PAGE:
Day 309: Lima, Peru
The only thing I knew about Hare Krishnas was that they appeared at airports to give you flowers and I’m pretty sure I learned that from the movie Airplane.
Religion aside, I learned a lot during my nine days staying at the Eco-Truly Village.
The greatest lessons weren’t about the religion but about how we can all be happier.
The world will not crumble if we are late
Thanks to my mother, I’m compulsively early and it really bothers me when people are late.
I’ve become more relaxed about time from traveling but the Hare Krishnas made me question why I need to be bothered at all.
I was given a schedule my first day but nothing came close to being on time. No one rushed around or wondered when lunch would be, they knew the bell would ring when it was ready.
No one was stressed about time. I realize that we have enough issues in our lives that we need to worry about, why do we need to stress about being on time.
Food is not just fuel, it brings people together
I already knew this but I had always eaten with people similar to me: friends, family, travelers.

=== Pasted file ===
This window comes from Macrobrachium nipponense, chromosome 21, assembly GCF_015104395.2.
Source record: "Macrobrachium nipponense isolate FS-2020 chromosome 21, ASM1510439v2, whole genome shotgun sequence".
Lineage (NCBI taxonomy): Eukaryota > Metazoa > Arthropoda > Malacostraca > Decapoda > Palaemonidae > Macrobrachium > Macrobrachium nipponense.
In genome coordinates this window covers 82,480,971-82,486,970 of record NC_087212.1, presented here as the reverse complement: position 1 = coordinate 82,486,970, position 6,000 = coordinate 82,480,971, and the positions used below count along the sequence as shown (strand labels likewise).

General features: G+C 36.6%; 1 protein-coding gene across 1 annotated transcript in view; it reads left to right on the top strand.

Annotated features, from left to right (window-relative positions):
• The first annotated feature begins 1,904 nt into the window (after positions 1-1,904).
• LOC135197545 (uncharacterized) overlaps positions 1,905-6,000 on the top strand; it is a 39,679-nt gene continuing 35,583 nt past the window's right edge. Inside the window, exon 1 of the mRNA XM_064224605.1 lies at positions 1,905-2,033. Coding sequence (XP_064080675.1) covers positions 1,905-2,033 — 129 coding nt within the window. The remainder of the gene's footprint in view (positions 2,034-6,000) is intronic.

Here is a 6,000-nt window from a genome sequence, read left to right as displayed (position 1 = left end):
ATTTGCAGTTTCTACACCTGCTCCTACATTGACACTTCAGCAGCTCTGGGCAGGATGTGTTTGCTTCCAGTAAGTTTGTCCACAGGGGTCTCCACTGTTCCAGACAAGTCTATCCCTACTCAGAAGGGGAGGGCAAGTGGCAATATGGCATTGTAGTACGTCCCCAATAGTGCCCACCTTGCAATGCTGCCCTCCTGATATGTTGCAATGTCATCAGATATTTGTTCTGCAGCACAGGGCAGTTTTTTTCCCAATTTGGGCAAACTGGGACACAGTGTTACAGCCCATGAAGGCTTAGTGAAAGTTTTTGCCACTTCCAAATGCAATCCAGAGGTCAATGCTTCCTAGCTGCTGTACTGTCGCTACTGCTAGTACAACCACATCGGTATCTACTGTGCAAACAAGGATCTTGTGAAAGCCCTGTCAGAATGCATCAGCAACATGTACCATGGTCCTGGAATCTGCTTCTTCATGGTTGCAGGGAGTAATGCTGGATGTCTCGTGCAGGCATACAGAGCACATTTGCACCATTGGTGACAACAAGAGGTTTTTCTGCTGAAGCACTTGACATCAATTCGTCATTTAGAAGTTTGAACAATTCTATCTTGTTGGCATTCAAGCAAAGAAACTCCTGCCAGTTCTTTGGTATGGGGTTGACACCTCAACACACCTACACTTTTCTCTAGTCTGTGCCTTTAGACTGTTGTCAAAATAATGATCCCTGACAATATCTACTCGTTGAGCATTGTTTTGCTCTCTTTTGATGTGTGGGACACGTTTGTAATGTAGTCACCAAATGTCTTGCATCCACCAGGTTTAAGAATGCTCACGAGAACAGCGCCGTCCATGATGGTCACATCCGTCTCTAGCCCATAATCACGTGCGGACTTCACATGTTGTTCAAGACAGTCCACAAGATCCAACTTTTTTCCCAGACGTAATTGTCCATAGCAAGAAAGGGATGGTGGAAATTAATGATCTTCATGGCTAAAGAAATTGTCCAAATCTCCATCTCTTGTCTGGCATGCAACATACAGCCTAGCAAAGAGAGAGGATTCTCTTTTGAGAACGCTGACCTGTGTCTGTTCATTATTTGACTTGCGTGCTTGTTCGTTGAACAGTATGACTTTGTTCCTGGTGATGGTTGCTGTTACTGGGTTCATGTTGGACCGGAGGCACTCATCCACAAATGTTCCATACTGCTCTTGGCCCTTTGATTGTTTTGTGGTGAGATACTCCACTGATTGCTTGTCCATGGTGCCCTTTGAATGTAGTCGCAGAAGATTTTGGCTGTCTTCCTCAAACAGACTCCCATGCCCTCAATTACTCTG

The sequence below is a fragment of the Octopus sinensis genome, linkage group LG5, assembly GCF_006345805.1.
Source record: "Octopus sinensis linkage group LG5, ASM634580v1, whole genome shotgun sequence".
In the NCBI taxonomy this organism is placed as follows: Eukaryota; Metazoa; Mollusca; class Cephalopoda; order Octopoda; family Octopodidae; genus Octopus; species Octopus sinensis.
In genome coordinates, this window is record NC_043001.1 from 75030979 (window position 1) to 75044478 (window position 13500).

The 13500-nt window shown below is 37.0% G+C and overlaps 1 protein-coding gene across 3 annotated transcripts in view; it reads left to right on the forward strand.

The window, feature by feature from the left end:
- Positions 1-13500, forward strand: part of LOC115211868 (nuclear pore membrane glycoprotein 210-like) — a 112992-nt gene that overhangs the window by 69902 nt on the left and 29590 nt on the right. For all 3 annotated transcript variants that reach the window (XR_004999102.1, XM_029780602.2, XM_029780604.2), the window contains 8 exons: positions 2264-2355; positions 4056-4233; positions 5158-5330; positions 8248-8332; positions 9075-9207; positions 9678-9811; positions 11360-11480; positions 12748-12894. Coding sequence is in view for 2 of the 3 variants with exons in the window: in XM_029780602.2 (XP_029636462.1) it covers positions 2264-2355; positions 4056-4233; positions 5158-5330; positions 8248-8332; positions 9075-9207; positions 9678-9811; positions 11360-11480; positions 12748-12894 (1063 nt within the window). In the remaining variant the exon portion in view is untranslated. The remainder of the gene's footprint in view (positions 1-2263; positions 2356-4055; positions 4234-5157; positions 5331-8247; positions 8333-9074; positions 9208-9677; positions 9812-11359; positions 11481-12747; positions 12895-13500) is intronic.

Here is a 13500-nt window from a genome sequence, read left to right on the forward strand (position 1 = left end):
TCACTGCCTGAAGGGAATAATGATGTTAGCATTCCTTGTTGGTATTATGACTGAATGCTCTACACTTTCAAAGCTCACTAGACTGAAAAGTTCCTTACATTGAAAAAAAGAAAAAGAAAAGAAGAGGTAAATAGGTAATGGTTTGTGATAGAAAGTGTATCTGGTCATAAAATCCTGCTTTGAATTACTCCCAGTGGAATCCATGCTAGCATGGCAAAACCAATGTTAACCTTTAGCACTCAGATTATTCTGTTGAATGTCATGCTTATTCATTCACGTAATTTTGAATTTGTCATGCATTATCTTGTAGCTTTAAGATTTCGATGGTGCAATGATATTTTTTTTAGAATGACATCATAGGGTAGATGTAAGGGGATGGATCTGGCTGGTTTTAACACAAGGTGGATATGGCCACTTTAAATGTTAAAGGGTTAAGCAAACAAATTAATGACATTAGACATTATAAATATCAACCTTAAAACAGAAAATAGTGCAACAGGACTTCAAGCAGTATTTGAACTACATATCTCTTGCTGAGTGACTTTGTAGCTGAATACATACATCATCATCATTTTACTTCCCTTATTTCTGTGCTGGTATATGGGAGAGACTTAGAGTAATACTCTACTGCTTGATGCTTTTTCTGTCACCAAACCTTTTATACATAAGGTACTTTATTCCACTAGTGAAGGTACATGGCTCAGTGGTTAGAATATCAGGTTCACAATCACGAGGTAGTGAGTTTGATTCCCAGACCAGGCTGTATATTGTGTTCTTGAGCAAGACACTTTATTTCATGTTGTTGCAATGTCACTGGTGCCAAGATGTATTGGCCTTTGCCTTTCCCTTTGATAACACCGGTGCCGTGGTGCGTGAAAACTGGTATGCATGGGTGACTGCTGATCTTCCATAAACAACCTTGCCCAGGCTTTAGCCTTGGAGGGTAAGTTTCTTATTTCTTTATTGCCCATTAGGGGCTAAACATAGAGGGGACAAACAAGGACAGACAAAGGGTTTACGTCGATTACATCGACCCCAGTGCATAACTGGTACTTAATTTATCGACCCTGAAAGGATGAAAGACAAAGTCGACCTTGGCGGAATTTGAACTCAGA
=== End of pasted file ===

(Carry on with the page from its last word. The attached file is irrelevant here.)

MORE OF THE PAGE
This was the first time I was with a group of people I had nothing in common with – or so I thought.
The meals are leisurely and I got to understand a very diverse group of volunteers and the residents as people and not just the ‘Hare Krishnas.’
We all talked about food, music and travel and I learned how people grew up and what they loved about their home.
Helping in the kitchen was just as rewarding.
I worked with Madre Santa who had been at the village for 12 years and as we peeled potatoes she told me about where she grew up, her extremely large family and how her mother language is actually Incan Quechua.
There is no one right way to be happy in life
One of the most interesting aspects being in Eco Truly is that you can learn as much or as little about the Hare Krishna religion as you want.
Perhaps they are sensitive to many people’s perception that they are weird or wacky but they are very careful with comfort levels.
We could all learn from this: why do we force any of our beliefs on other people?
Instead of trying to recruit or teach me that the Hare Krishna life is better, they just allowed me to experience as much of it as I wanted.
Other than volunteer work in the morning, everything was optional, including temple.
They never once told me about their beliefs without me asking.
If we stopped spending so much time judging instead of listening we’d all be in a better place.